There were three modern dancers here, in San Diego,I knew them from their years of attending ballet class) who formed their own small chamber group, as not only older dancers but also large dancers.<P>By large I don't mean in weight, but in height. They were three excellent modern dancers, with many years of experience (one had been a principal with Martha Graham) and were having trouble finding choreography suitable to their age and taste, and yet still had much to offer. All three were female.<P>The group lasted for quite some time and had a modicum of success.


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 Post subject: Re: Longevity and the Dancer
PostPosted: Fri Dec 29, 2000 1:15 pm 
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Location: Seattle, WA USA
<BR>-There is a group called "Career Transitions for Dancers" based in NYC and LA. I went to a seminar they sponsored here in Seattle in Sept. It was awesome. The group is international in outreach, trying to help mature dancers (or young dancers who want to change careers due to burnout or injury)to "think outside the box". To look at all the skills they have developed and can utilize to transition to other careers or augment their dance career. WE had a tight-knit group of about 20 dancers attend....lots of sharing and activities to pinpoint our individual skills and personalities...it was a real godsend for me and has helped me to develop career options in personal fitness training and yoga. If anyone has any chance to do any seminars or workshops with this group,, I definetly recommmend it!!


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 Post subject: Re: Longevity and the Dancer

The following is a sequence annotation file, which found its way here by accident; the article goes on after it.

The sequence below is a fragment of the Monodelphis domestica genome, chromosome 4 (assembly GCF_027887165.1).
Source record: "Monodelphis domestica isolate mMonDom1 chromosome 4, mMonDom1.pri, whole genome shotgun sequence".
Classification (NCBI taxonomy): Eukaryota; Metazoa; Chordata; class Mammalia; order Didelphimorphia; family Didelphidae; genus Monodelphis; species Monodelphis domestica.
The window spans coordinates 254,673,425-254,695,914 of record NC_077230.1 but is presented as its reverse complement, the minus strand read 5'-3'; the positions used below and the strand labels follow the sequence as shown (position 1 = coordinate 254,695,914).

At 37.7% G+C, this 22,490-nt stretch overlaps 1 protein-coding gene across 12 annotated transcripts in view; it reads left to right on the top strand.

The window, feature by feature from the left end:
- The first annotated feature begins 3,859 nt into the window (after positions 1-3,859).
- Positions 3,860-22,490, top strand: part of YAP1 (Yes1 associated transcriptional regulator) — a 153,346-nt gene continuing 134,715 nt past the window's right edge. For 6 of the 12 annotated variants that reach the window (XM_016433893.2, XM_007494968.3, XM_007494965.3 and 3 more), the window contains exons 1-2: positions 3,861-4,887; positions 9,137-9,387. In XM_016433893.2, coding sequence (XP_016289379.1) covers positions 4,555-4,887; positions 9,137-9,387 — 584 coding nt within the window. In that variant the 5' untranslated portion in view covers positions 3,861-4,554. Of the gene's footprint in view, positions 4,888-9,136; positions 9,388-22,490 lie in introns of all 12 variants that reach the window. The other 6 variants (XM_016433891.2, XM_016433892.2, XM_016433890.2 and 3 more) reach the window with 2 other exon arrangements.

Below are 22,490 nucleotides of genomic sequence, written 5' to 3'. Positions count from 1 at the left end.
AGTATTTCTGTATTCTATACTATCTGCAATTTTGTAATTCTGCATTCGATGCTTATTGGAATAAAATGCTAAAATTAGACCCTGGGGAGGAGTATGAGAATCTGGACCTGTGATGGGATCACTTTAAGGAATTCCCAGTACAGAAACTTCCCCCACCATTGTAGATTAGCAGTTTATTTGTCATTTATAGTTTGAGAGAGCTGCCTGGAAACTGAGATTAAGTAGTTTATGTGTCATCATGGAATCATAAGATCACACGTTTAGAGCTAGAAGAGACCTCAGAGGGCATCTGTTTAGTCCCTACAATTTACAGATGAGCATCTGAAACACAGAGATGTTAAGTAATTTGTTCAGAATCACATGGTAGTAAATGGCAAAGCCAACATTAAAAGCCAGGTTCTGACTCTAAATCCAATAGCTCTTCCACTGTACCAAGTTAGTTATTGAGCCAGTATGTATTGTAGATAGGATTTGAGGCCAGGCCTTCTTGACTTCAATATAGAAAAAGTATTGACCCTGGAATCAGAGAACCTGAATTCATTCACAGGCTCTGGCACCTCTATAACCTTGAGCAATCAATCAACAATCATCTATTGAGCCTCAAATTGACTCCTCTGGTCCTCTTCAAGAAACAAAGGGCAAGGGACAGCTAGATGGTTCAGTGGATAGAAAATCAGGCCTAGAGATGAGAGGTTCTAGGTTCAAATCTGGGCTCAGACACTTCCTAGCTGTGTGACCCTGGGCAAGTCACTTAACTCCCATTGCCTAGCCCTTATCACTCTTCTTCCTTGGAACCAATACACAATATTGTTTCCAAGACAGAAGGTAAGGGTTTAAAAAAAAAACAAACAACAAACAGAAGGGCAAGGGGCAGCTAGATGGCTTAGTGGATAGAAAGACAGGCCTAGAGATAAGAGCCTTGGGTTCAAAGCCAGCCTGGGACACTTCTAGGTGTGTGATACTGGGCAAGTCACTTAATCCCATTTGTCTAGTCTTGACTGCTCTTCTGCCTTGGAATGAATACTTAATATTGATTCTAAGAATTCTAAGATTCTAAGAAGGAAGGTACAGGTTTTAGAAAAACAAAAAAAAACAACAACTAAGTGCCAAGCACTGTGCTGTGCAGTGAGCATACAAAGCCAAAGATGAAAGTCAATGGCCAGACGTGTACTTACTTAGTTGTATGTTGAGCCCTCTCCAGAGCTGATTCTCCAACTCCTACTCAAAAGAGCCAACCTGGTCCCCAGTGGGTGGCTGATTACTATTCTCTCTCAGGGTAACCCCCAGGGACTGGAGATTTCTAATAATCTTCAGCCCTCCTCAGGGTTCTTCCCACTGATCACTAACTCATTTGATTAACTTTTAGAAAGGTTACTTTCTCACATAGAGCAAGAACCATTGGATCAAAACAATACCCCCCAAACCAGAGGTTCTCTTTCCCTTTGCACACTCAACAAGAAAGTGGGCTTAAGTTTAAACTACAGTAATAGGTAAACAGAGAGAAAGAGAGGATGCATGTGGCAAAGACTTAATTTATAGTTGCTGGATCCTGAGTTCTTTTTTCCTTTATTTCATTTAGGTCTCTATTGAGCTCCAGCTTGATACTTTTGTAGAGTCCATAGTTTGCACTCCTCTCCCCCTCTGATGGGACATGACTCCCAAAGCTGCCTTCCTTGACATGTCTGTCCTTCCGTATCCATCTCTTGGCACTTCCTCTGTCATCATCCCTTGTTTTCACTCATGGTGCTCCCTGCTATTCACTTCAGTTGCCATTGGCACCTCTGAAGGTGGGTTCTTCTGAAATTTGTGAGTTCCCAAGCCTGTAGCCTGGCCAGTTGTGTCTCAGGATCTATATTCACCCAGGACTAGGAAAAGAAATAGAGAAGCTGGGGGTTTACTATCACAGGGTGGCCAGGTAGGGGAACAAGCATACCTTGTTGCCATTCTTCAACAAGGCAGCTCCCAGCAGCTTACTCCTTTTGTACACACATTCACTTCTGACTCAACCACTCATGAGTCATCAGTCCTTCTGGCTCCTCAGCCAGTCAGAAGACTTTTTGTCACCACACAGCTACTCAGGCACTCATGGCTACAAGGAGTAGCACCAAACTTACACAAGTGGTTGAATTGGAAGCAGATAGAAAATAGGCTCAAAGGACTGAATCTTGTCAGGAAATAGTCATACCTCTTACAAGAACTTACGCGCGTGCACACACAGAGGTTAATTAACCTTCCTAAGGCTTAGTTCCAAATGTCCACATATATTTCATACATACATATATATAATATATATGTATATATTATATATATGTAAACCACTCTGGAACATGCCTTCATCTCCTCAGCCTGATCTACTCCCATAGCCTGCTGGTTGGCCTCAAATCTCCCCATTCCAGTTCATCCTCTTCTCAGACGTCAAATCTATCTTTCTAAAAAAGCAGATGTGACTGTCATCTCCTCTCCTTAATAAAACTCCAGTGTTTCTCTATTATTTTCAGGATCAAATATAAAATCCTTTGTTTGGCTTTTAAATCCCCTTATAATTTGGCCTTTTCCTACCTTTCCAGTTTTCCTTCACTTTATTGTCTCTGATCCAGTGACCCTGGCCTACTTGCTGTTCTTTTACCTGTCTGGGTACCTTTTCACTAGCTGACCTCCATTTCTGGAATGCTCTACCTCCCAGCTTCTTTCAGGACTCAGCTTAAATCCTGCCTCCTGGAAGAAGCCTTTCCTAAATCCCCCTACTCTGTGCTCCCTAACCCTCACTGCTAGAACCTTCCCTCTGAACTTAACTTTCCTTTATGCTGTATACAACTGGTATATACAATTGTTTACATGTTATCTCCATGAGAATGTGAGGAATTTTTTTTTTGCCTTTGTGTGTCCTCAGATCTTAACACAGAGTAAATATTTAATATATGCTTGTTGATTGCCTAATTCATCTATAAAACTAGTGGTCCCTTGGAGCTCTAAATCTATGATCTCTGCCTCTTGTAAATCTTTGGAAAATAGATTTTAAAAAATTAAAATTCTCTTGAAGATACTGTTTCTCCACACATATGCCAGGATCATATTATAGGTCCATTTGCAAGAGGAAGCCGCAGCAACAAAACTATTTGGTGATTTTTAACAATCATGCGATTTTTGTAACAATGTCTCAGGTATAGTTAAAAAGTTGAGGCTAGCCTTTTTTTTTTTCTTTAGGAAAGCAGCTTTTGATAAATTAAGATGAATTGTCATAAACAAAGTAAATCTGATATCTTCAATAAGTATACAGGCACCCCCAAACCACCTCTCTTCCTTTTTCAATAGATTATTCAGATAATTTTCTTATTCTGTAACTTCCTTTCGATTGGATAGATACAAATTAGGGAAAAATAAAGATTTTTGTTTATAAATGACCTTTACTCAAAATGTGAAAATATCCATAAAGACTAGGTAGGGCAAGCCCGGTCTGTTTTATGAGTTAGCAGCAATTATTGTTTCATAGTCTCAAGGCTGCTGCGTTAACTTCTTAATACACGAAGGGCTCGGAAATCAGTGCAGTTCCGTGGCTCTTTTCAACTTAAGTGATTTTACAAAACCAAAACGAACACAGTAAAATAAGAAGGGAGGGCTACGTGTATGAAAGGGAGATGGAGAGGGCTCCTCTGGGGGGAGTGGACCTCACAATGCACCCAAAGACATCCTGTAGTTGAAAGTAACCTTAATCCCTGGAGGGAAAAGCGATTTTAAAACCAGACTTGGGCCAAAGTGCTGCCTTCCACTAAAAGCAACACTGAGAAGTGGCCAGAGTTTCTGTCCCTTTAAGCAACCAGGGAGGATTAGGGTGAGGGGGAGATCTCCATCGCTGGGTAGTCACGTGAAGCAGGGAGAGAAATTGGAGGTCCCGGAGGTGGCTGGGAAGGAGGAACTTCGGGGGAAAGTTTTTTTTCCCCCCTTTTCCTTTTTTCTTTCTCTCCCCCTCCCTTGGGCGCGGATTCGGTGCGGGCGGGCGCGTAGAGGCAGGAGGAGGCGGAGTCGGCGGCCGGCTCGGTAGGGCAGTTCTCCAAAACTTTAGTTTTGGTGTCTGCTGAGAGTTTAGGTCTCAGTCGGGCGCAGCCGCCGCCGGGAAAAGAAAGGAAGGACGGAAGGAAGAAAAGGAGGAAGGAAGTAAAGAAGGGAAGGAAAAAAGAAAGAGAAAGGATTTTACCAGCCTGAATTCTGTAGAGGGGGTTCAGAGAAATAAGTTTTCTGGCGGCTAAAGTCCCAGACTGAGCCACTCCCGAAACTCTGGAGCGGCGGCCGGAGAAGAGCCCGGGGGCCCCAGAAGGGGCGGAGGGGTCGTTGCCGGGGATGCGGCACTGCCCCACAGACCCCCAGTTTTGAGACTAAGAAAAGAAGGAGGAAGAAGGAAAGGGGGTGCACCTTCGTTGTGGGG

PostPosted: Fri Dec 29, 2000 1:17 pm 
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Trina - wasn't Diane Brace (formerly with PNB and originally from San Diego) involved with that project? If not, I think she was involved with something similar.


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 Post subject: Re: Longevity and the Dancer
PostPosted: Wed Jan 03, 2001 1:32 pm 
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Location: Montreal, QC, Canada
Trina, I have heard nothing but good things about the Dancer's Transition Resource Centre in Toronto. In Canada you can get funding for the workshop and retraining if you sign a contract that you won't perform professionally anymore. Is it the same in the US?<P>On a side note, re: longevity, a friend of mine who was a professional cyclist thought dancers were nuts because they didn't have a "season" and tried to maintain a performing weight all year, well all the time, I guess, and maintained the same work-out all year. <P>Cyclists train like crazy to peak at a certain time of the year and then in the winter they cross train and do heavy weight lifting, esentially "bulking up" (and also changing their diet from a less strict one of low fat to more fats and proteins) by building muscle which is contradictory to what they do during the race season, when they cut out all extra fat and do long endurance rides. <P>Cyclists, by the way, have very long professional careers compared to most dancers and have a senior division to carry on to after their pro careers end.